St. Francis of Assisi: The Iconography
The three most important iconographical traditions related to St. Francis are illustrated at right. The first portrays the saint receiving the "stigmata," wounds in the hands, feet, and side that replicate those suffered by Christ on the cross. The second is the portrait tradition, in which the most important attributes are those five wounds. The third is the crossed-arms symbol, which also refers to Francis's ecstatic sharing of Christ's Passion.

Most images of St. Francis receiving the stigmata stay close to the composition in the Giotto painting at right – and to the account in Thomas of Celano's biography: The saint had gone with a companion to Mount La Verna for forty days of prayer and fasting:
One morning about the feast of the Exaltation of the Cross, while he was praying on the mountainside, Francis saw a Seraphim with six fiery wings coming down from the highest point in the heavens. The vision descended swiftly and came to rest in the air near him. Then he saw the image of a man crucified in the midst of the wings, with his hands and feet stretched out and nailed to a cross. Two of the wings were raised above his head and two were stretched out in flight, while the remaining two shielded his body.… As the vision disappeared, it left his heart ablaze with eagerness and impressed upon his body a miraculous likeness. There and then the marks of nails began to appear in his hands and feet, just as he had seen them in his vision of the Man nailed to the Cross.… His right side seemed as if it had been pierced with a lance and was marked with a livid scar.…1
Like most paintings that followed it, the Giotto preserves just about everything in the narrative: the mountain, the six wings, the fire (here seen behind the lower wings), Christ's stretched-out hands and feet, and lines to show the impressing of Christ's wounds on Francis's body. An earlier passage tells of Francis taking the Gospel book from "an altar" while on the mountain, presupposing a church or chapel, so this and most other images also include one or two small chapels. Two elements omitted by Giotto that do appear in later works are the companion and the actual cross on which Christ's body is stretched. But these are often featured in other images (example).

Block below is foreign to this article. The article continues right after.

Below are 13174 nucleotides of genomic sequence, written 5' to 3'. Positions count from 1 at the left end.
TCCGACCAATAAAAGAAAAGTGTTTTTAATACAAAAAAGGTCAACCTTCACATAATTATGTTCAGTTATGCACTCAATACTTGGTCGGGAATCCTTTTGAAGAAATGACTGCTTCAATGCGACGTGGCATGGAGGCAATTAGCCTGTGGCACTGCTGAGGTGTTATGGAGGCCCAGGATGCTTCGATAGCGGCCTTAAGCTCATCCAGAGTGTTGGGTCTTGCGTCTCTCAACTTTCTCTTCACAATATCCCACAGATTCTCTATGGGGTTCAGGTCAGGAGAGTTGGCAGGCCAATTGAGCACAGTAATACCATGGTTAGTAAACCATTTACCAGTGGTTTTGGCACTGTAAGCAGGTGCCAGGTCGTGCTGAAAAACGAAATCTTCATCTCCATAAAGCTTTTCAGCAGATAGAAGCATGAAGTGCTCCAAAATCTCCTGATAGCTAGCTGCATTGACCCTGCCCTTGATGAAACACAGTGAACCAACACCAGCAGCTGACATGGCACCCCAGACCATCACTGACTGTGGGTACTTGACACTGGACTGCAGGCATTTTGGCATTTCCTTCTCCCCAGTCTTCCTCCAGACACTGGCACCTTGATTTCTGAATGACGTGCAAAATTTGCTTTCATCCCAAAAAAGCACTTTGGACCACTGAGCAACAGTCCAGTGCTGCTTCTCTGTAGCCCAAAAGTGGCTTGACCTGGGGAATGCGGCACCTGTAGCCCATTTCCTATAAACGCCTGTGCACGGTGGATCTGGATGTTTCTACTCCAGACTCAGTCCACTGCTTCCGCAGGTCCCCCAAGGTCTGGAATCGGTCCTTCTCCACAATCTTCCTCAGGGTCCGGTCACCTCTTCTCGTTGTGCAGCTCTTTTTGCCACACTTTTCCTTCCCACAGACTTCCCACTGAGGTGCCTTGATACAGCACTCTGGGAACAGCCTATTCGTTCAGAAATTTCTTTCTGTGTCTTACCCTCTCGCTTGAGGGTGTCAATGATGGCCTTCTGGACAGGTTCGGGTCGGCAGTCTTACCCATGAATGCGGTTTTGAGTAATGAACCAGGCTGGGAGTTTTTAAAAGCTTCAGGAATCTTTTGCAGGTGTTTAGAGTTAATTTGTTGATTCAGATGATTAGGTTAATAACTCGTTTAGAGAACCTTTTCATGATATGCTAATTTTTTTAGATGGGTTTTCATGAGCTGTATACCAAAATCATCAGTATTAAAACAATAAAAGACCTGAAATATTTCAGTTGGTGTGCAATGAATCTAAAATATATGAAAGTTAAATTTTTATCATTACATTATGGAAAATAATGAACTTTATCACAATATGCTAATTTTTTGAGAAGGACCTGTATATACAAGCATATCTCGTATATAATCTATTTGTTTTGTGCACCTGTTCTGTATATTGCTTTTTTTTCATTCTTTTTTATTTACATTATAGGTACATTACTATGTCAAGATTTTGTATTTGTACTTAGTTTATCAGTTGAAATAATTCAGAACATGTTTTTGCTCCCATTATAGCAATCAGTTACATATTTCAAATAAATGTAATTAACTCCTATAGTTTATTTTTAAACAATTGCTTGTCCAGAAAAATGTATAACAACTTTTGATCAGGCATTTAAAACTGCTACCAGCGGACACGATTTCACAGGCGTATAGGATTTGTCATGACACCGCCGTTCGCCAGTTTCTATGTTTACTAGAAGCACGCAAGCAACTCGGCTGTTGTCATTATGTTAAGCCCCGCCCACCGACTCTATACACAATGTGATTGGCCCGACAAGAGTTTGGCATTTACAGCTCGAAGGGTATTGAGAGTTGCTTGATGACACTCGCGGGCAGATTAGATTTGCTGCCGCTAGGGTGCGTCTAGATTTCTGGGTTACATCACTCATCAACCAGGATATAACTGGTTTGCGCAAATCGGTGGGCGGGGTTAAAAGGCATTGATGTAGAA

Paintings from the late 16th century and later tend to be considerably less literal (example).


The portrait tradition invariably includes the stigmata. In the Berlinghierri at right the artist bends the feet forward to make the wounds distinctly visible and has the saint raise his right hand for the same effect. Subsequent painters came up with the clever idea of also putting a rip in the saint's habit to reveal the wound in his side (example). This led to the idea of having the habit ripped even when Francis is receiving the stigmata (example).


Thomas of Celano says of the stigmata that Francis "realized by divine inspiration that God had shown him this vision in his providence, in order to let him see that, as Christ's lover, he would resemble Christ crucified perfectly not by physical martyrdom, but by the fervor of his spirit." For this reason the Cross and the Crucifixion are frequent themes in the iconography of St. Francis. One expression of this relationship is the shield that the Franciscan order has been using since the 15th century, where Christ's bare arm crosses over Francis's sleeved arm, with the Cross as a background (as at right). Often the hands have nail marks, as in this example.2


The symbol is not the only image memorializing Francis's entry into the Passion. In one striking painting of the Crucifixion "Christ's lover" hugs the foot of the Cross in grief, exactly the attitude in which Mary Magdalene is often painted. In a possible reference to the feast of the Exaltation of the Cross, the day when he received the stigmata, another painting has him stand beside the True Cross with St. Helena. In a portable altar of the 15th century, he and St. James flank images of the Man of Sorrows and the Virgin and Child. Additionally, in about half of the portraits and statues I have examined he holds a small cross in his right hand (example).


Besides the receiving of the stigmata, the sequence of events in the life of Francis are a common subject (example), sometimes accompanying a portrait, as in the Berlinghierri above right or the predella beneath the Giotto. The latter includes the common subject of Francis preaching to the birds.

OTHER IMAGES (Thumbnails – click for full image and description)

In a Crucifixion painting, 1506

Joining the Doge in prayer for Venice, 1581

The shield on the faηade of an 18th-century mission in Arizona

The Stigmata in a 13th-century enamel

A Santo in Oaxaca, Mexico

St. Francis's pilgrimage to Compostela, 18th century painting

In a Vivarini polyptych, 1449

In the Ugljan Polyptych, ca. 1450

With other saints and the Madonna, 1516

Prepared in 2013 by Richard Stracke, Emeritus Professor of English, Augusta University. Revised 2017-04-14.


Giotto, 1295 (See the description page)

Berlinghierri, 1235 (See the description page)

Shield from a Parish Guild, New Mexico, 2009 (See the description page)


  • 1260-70: Altarpiece with four of St. Francis's miracles.
  • 1325-50: Pseudo-Jacopino, The Death of St. Francis.
  • 14th century: On one wing of a portable altar.
  • 18th century, est.: Statue of St. Francis at the Mission San Juan Capistrano, California.


  • Lived 1182-1226




1 Stouck, 498-500.

2 Stouck, 500. "Common Symbols."